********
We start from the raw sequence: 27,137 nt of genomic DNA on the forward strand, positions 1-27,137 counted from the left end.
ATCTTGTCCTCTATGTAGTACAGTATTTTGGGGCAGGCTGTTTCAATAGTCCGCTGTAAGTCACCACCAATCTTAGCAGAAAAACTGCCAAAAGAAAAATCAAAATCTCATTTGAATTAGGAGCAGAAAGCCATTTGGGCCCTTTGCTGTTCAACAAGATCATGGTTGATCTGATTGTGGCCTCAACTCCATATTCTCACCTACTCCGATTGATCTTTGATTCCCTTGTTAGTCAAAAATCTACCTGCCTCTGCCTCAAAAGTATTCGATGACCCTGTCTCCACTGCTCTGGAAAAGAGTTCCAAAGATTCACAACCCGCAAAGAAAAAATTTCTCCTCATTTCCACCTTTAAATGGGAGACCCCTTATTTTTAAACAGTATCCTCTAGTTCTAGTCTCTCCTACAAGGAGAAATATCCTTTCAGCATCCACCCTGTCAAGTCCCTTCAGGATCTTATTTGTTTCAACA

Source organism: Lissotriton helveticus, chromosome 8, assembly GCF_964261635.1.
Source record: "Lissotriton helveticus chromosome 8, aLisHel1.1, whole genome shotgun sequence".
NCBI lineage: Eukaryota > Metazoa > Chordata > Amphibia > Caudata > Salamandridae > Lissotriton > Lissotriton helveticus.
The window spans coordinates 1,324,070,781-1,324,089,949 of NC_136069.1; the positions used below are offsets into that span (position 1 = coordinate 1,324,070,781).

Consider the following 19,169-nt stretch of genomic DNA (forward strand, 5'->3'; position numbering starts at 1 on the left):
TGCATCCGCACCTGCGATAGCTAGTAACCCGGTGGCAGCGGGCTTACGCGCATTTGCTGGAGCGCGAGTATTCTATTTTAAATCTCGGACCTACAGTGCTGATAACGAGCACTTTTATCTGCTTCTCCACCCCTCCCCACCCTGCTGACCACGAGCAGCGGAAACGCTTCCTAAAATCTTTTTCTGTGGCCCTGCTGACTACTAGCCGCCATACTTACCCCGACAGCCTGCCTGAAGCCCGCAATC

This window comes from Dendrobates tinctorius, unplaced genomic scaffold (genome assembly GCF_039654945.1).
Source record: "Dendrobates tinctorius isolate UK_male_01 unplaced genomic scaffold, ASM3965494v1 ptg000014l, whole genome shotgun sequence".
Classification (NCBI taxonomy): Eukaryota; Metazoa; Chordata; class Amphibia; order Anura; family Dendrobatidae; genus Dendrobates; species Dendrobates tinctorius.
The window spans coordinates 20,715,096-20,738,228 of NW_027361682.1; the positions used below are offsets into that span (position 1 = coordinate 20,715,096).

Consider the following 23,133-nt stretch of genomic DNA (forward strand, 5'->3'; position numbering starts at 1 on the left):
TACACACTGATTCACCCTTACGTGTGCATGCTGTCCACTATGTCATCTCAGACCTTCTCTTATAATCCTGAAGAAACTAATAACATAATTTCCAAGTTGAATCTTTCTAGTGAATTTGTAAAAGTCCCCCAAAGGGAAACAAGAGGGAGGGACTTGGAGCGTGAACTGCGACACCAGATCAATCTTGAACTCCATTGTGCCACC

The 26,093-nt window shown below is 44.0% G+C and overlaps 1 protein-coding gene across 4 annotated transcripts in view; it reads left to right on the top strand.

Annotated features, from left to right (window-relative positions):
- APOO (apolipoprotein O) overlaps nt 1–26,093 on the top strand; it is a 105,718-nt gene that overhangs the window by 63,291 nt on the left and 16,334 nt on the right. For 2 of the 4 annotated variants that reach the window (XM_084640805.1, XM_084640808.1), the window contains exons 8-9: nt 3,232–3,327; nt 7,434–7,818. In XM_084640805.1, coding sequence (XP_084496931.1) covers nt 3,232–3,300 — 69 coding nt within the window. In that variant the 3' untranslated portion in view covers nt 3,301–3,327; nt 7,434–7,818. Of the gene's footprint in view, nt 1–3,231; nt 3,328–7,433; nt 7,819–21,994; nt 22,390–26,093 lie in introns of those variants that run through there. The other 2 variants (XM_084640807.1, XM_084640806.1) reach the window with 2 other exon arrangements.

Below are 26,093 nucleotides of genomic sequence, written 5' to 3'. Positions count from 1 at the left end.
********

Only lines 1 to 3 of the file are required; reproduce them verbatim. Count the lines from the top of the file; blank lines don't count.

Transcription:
We start from the raw sequence: 27,137 nt of genomic DNA on the forward strand, positions 1-27,137 counted from the left end.
ATCTTGTCCTCTATGTAGTACAGTATTTTGGGGCAGGCTGTTTCAATAGTCCGCTGTAAGTCACCACCAATCTTAGCAGAAAAACTGCCAAAAGAAAAATCAAAATCTCATTTGAATTAGGAGCAGAAAGCCATTTGGGCCCTTTGCTGTTCAACAAGATCATGGTTGATCTGATTGTGGCCTCAACTCCATATTCTCACCTACTCCGATTGATCTTTGATTCCCTTGTTAGTCAAAAATCTACCTGCCTCTGCCTCAAAAGTATTCGATGACCCTGTCTCCACTGCTCTGGAAAAGAGTTCCAAAGATTCACAACCCGCAAAGAAAAAATTTCTCCTCATTTCCACCTTTAAATGGGAGACCCCTTATTTTTAAACAGTATCCTCTAGTTCTAGTCTCTCCTACAAGGAGAAATATCCTTTCAGCATCCACCCTGTCAAGTCCCTTCAGGATCTTATTTGTTTCAACA

Source organism: Lissotriton helveticus, chromosome 8, assembly GCF_964261635.1.